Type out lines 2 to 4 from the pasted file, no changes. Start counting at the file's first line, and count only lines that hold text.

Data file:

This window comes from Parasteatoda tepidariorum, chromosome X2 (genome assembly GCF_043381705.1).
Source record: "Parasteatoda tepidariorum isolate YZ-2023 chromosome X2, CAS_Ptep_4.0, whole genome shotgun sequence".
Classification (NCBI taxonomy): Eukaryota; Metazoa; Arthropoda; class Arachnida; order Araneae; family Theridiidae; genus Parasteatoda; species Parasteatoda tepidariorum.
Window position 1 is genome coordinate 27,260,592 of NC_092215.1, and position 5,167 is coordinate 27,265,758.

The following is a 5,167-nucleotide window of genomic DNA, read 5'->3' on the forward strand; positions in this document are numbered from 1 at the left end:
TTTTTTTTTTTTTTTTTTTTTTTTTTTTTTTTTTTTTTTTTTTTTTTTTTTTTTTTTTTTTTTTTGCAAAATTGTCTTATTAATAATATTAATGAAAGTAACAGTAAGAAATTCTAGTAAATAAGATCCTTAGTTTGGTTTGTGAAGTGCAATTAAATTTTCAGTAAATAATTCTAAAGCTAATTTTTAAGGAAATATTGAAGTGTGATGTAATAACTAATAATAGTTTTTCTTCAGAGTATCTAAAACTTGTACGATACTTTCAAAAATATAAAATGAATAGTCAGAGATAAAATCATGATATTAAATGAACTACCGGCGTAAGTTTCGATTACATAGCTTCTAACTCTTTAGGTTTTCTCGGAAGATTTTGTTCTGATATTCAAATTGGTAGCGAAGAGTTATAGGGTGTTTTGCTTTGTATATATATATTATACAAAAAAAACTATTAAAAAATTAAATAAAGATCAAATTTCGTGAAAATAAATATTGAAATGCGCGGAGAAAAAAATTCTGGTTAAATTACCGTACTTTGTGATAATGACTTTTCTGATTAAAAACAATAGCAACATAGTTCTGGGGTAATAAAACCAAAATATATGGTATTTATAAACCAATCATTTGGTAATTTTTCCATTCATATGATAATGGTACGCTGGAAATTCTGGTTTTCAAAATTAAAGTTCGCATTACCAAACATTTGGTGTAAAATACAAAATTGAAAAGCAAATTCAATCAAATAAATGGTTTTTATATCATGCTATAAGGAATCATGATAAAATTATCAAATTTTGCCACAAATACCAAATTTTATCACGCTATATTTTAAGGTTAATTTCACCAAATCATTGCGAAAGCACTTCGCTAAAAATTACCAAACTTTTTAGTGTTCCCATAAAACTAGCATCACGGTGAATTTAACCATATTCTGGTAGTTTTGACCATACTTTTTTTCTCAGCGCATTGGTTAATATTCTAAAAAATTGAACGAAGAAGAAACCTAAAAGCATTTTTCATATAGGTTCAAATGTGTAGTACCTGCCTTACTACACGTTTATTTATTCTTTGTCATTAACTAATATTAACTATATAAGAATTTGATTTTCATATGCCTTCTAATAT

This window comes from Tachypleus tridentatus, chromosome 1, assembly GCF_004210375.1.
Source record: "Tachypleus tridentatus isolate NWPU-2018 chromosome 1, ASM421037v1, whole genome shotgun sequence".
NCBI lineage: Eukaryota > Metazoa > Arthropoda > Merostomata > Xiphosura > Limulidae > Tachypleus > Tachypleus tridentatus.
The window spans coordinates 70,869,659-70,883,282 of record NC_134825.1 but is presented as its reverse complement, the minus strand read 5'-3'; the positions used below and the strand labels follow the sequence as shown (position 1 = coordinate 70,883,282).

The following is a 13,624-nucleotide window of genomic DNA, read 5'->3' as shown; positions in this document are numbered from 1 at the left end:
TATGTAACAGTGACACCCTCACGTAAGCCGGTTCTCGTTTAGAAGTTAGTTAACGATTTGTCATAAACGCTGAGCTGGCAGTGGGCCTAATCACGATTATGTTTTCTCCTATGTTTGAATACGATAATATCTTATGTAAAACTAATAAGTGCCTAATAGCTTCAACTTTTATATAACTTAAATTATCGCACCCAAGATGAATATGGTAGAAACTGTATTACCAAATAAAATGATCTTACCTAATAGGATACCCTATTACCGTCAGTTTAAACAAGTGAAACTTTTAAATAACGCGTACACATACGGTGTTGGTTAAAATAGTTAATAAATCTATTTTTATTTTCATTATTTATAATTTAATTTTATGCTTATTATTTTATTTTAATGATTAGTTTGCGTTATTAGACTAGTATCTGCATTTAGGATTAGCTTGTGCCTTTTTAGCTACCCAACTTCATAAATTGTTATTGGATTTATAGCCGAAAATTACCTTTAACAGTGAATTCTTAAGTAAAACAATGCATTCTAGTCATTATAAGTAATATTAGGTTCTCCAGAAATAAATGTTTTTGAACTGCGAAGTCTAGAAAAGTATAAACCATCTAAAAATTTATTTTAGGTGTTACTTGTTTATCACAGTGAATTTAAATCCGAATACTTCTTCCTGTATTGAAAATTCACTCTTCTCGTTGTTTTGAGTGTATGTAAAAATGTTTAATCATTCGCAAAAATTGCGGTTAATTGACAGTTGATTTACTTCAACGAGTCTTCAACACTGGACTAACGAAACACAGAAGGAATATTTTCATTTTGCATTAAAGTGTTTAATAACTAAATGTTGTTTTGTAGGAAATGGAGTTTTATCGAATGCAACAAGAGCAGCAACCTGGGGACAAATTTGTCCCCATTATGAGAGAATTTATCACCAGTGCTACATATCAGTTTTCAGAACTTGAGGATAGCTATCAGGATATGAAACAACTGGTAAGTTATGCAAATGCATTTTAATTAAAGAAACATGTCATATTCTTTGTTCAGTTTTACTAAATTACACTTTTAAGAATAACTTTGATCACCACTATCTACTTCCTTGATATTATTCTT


Source record: "Parasteatoda tepidariorum isolate YZ-2023 chromosome X2, CAS_Ptep_4.0, whole genome shotgun sequence".
Classification (NCBI taxonomy): Eukaryota; Metazoa; Arthropoda; class Arachnida; order Araneae; family Theridiidae; genus Parasteatoda; species Parasteatoda tepidariorum.
Window position 1 is genome coordinate 27,260,592 of NC_092215.1, and position 5,167 is coordinate 27,265,758.